Solving a patient’s health mystery
Two of our pharmacists discovered something the ER missed
At Express Scripts® Pharmacy, our pharmacists can help patients with diabetes understand their blood sugar level trends when they use an app. Our pharmacists can also monitor eligible patients remotely and receive alerts when there’s an abnormal blood sugar reading in the app.
Jay Belcher, who has been a registered pharmacist with Express Scripts® Pharmacy since 2008, noticed an elevated blood sugar alert for a patient. Her blood sugar had been under control until then.
When Belcher called the patient to check in, she said nothing had changed recently. The only unusual thing she mentioned was that she had been having abdominal pain that radiated to her back. The pain had been so severe recently that she went to the emergency room. During her ER visit, the doctor ran several tests, but everything came back normal and she was sent home without answers.
However, since then, the pain had continued.
An Ozempic® side effect or something else?
Belcher reviewed the patient’s medications and made sure she was staying on track with both her Ozempic (semaglutide) and metformin prescriptions. One of the possible side effects of taking Ozempic is inflammation of the pancreas, or pancreatitis, so Belcher suggested the patient follow up with her endocrinologist.
Ozempic is a medication used for the treatment of diabetes and elevated blood sugar levels. It also frequently happens to lead to weight loss, which has made “off-label” use of it popular with celebrities and dieters. But it’s important to understand how it works and the serious health complications it can cause.
“The same mechanism that leads to weight loss also blunts blood sugar after meals,” Belcher said. “It causes a slowdown of the passage of food through the gut, which causes a person to feel satiated after a meal. But that can also cause nausea, vomiting, diarrhea, and — in a small percentage of cases — inflammation of the pancreas.”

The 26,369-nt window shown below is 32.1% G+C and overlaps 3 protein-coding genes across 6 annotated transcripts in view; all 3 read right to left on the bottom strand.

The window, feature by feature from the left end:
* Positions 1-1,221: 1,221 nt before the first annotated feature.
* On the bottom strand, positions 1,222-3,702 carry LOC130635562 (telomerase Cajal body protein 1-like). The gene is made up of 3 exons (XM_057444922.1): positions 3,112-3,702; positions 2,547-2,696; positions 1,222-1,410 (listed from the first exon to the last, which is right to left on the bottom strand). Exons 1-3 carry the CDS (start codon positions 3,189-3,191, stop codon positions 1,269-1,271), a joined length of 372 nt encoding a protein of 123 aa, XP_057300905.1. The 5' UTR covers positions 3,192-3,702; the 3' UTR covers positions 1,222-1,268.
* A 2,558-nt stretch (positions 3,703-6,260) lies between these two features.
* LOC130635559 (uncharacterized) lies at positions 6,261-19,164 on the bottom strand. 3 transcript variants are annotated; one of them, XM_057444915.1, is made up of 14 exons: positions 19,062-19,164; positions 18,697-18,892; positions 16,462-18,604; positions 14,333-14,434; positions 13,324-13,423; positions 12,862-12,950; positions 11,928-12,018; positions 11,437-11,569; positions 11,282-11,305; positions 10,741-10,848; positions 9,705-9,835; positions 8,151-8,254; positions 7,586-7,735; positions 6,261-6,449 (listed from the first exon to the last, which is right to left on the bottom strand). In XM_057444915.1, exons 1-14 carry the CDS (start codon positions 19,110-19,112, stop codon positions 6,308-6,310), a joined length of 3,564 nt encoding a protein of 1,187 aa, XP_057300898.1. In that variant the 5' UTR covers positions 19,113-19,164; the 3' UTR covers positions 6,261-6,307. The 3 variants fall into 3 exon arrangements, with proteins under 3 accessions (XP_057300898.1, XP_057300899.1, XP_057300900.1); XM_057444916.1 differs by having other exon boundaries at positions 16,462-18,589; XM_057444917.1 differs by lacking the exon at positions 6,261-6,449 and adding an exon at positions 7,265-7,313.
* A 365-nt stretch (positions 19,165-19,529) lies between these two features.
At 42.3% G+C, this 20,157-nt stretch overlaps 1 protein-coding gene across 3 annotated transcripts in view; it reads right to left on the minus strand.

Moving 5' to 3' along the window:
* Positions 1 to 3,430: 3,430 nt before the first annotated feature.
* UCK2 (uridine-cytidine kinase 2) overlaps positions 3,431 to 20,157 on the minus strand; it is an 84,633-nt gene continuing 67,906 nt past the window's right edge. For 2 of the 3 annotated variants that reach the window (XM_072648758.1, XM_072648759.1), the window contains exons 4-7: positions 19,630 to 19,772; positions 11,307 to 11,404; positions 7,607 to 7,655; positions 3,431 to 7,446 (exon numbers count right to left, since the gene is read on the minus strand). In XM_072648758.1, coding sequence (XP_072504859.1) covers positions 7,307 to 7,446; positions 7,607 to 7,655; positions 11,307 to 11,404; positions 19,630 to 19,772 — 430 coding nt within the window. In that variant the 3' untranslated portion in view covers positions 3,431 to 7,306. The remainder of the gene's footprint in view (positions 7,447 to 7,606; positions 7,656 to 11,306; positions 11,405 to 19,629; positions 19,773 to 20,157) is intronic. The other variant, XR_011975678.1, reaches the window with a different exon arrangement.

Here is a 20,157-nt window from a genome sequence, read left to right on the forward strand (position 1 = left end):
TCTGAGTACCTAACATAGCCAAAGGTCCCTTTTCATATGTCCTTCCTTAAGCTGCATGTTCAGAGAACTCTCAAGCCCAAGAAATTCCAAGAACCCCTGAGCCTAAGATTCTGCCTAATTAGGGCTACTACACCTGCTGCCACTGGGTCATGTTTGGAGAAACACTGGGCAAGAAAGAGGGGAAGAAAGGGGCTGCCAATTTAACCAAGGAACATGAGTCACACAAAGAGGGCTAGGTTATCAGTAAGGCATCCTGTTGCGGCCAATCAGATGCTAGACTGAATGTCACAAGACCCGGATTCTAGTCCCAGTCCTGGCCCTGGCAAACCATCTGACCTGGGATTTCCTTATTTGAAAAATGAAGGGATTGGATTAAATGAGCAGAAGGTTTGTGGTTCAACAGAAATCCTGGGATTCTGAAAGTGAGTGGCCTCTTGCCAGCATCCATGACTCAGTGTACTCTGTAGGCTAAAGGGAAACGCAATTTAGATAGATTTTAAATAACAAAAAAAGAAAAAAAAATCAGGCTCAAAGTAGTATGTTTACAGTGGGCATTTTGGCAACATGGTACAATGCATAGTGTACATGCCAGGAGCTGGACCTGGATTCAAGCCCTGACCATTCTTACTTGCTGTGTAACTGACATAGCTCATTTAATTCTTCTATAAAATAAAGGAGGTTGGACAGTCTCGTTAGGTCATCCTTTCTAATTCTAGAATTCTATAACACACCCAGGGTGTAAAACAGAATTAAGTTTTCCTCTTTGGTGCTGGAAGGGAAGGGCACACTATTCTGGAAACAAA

One grateful patient, two relieved pharmacists
Not long after Belcher’s call with the patient, Robert Sardon, another pharmacist who counsels patients in the program, saw the same patient had another alert for high blood sugar.
When he followed up with the patient, he learned that she and her doctor decided to discontinue Ozempic and replace it with insulin. They were still working to find the right dose of insulin – hence the spike in blood sugar. But she hadn’t experienced any stomach pain since she stopped taking the Ozempic.
The patient said she was grateful that the pharmacists found the underlying cause of her problems. Belcher and Sardon are just happy they could help.
“We try to be very thorough on our calls because we’re treating the whole patient, not just focusing on the medication,” Sardon said. “I think we helped her feel more confident going forward.”
Belcher agrees. “We’re teaching folks how to treat and manage their own condition,” he said.
Posted date: September 12, 2023